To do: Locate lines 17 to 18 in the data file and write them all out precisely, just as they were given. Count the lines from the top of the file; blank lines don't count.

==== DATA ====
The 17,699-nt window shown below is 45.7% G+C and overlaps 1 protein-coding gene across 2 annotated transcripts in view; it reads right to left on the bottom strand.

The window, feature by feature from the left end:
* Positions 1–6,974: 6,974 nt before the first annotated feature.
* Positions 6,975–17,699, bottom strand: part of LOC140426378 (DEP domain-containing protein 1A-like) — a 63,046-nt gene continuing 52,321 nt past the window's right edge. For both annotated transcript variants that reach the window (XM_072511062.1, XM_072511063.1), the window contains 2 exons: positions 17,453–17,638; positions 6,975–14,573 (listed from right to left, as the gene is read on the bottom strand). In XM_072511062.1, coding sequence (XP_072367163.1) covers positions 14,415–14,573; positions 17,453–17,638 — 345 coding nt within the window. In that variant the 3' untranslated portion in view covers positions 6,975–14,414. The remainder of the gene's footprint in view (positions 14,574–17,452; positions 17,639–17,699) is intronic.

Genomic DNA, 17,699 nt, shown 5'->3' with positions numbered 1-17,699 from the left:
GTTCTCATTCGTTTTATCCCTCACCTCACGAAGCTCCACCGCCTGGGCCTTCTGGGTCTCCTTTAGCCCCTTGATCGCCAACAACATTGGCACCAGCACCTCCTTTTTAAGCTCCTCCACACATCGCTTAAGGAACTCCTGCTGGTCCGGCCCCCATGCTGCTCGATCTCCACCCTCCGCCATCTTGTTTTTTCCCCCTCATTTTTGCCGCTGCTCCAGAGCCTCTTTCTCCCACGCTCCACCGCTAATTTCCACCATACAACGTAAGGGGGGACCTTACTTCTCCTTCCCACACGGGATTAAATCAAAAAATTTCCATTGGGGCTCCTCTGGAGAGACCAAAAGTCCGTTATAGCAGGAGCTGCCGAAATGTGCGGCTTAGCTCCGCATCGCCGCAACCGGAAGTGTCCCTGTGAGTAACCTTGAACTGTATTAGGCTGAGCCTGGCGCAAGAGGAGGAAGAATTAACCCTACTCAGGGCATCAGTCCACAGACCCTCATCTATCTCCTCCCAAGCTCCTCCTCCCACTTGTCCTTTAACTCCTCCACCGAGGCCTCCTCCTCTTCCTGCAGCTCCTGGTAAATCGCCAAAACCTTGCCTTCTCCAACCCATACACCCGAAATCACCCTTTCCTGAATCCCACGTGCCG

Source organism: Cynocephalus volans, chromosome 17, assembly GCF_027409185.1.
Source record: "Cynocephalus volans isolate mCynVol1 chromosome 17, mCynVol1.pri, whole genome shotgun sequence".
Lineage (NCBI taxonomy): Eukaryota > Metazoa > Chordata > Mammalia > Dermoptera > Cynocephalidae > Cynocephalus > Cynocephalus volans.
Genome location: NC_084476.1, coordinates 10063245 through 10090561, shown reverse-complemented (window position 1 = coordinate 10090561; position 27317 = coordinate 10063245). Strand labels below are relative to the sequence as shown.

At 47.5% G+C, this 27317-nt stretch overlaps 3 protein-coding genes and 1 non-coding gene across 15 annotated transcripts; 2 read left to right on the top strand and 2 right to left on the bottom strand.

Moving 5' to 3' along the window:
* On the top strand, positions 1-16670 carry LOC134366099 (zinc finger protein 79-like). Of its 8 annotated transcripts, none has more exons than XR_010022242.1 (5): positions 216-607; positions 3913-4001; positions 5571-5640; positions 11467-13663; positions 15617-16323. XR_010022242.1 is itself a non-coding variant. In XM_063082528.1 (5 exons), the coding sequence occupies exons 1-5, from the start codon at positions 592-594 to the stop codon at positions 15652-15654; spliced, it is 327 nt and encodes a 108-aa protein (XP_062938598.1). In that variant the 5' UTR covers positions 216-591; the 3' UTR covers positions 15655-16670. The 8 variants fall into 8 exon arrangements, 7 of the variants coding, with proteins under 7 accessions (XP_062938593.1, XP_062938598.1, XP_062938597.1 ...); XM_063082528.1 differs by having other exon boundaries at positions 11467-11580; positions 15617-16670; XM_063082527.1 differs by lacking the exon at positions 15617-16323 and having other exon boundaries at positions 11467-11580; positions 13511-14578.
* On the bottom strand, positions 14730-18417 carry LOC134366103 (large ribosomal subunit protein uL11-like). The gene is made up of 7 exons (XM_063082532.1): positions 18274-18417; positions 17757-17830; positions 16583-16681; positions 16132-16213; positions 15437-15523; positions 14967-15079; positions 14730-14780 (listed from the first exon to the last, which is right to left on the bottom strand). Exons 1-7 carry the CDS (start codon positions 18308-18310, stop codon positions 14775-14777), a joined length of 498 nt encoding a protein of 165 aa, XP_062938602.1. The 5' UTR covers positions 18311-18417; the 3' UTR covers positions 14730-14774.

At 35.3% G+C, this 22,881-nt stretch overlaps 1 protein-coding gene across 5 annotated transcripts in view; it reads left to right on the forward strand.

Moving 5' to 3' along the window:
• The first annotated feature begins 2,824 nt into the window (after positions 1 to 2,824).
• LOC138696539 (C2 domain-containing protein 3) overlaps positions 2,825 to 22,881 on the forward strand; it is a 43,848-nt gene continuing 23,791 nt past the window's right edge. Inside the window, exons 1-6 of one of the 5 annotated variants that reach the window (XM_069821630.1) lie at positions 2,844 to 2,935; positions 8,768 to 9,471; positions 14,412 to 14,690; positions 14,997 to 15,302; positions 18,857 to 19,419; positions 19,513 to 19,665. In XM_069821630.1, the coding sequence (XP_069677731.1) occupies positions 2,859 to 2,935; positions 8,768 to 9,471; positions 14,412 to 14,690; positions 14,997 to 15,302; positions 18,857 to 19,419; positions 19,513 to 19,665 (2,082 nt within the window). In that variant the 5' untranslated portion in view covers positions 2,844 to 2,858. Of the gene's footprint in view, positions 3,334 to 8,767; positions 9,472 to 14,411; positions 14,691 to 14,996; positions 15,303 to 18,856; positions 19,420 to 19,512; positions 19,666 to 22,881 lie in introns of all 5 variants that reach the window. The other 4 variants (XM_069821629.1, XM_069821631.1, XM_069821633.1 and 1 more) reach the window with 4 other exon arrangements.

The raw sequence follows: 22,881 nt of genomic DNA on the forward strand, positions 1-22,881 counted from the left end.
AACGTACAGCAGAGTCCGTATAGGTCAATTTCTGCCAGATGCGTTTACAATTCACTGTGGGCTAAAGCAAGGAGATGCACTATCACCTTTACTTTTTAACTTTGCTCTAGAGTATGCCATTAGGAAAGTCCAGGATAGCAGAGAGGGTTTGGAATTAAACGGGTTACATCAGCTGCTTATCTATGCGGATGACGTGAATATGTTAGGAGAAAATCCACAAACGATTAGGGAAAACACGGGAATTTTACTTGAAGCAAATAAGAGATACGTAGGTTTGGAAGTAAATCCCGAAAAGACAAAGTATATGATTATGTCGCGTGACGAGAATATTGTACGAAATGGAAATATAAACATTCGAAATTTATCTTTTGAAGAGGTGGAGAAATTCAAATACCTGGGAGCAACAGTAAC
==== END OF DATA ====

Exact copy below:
• The first annotated feature begins 2,824 nt into the window (after positions 1 to 2,824).
• LOC138696539 (C2 domain-containing protein 3) overlaps positions 2,825 to 22,881 on the forward strand; it is a 43,848-nt gene continuing 23,791 nt past the window's right edge. Inside the window, exons 1-6 of one of the 5 annotated variants that reach the window (XM_069821630.1) lie at positions 2,844 to 2,935; positions 8,768 to 9,471; positions 14,412 to 14,690; positions 14,997 to 15,302; positions 18,857 to 19,419; positions 19,513 to 19,665. In XM_069821630.1, the coding sequence (XP_069677731.1) occupies positions 2,859 to 2,935; positions 8,768 to 9,471; positions 14,412 to 14,690; positions 14,997 to 15,302; positions 18,857 to 19,419; positions 19,513 to 19,665 (2,082 nt within the window). In that variant the 5' untranslated portion in view covers positions 2,844 to 2,858. Of the gene's footprint in view, positions 3,334 to 8,767; positions 9,472 to 14,411; positions 14,691 to 14,996; positions 15,303 to 18,856; positions 19,420 to 19,512; positions 19,666 to 22,881 lie in introns of all 5 variants that reach the window. The other 4 variants (XM_069821629.1, XM_069821631.1, XM_069821633.1 and 1 more) reach the window with 4 other exon arrangements.